The teenagers were waiting, sitting on the wall at the edge of the parking lot. They hopped off the wall when he walked up, moving in the false ease of people trying to look like they weren’t up to anything. They handed him three twenty dollar bills, whispered a word, then went back to the wall, trying hard to not watch him go into the package store and even harder to not watch him come back out. With nervous casualness they followed him up the street, trying all the while to take no notice of the man they followed. Around the corner the man sat down a brown bag and walked on with another bag under his arm. The teenagers sprinted to the abandoned bag to see what their sixty dollars had bought. A liter of Montezuma Blue would give them a good drunk and worse hangover. They may have paid three times what it was worth but excitement of the criminal act made it worth it. For him he had two bottles of the cheapest rum in the store and enough change left over to buy three more bottles of rotgut later. He could save a lot of money if he didn’t buy any orange juice, he could always get some tomorrow but in the routine of the illegal transaction he had gotten too far toward home and didn’t want to backtrack just for orange juice. The day was warm, not hot, just warm, comfortable, pleasant even. He had two unopened bottles of brain quieting fluid and not a cloud in sight. It was as close to happiness as he had been in years. He then thought of Jimmy, he and Jimmy had once been the kids sitting on the wall, not that exact wall but one like it. They paid double for a bottle of cheap Scotch. He had never thrown up as much in his life, not even when he had the flu. Good times, he almost smiled at the memory. Once he arrived home he finished the nearly empty bottle sitting by the kitchen sink and opened one of the new bottles. He dreamed of Jimmy that night.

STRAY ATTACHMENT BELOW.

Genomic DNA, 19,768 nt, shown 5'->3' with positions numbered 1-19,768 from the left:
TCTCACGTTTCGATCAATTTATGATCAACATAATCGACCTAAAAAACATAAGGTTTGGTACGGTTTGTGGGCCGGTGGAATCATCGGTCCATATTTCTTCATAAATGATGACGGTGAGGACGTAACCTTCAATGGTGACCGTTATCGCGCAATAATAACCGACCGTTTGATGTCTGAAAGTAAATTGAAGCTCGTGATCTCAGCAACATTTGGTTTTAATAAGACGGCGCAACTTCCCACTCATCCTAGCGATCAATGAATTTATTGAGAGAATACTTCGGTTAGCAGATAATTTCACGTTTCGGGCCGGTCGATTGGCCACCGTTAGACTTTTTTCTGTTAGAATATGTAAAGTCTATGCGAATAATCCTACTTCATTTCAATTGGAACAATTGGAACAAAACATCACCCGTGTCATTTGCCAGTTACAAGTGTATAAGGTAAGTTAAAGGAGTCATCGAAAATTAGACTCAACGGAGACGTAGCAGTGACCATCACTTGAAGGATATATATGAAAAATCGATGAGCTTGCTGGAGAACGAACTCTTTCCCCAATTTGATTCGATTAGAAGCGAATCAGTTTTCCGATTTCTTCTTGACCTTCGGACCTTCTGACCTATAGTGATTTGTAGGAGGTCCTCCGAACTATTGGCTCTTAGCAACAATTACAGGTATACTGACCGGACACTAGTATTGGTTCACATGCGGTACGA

The dream had started well enough, he and Jimmy were young, just kids, they were playing basketball inside a large room. The room went from empty to being filled with church pews and they dribbled the ball up and down the rows. Tossing the ball back and forth they ran to the front of the room to the basket. He shot and the ball hit the backboard and bounced off landing in a coffin. His father sat up in the casket holding the ball, his eyes were all white, and screamed, “I told you not to play with that little Jap!” He screamed back at his father, “Jimmy isn’t a Jap he’s Korean and he likes Tang.” His father twisted the ball and it turned into a dog, in one bite he ate the basketball coloured dog and laid back down and closed his lid. Jimmy stood there, now older and in his Army uniform looking like the photo his parents kept on their mantel, his colour faded until he became a black and white photo. “Don’t listen to him Jimmy, you can come back. He’s dead now. You can come back.” He woke at that point and it took more than one drink to get back to sleep.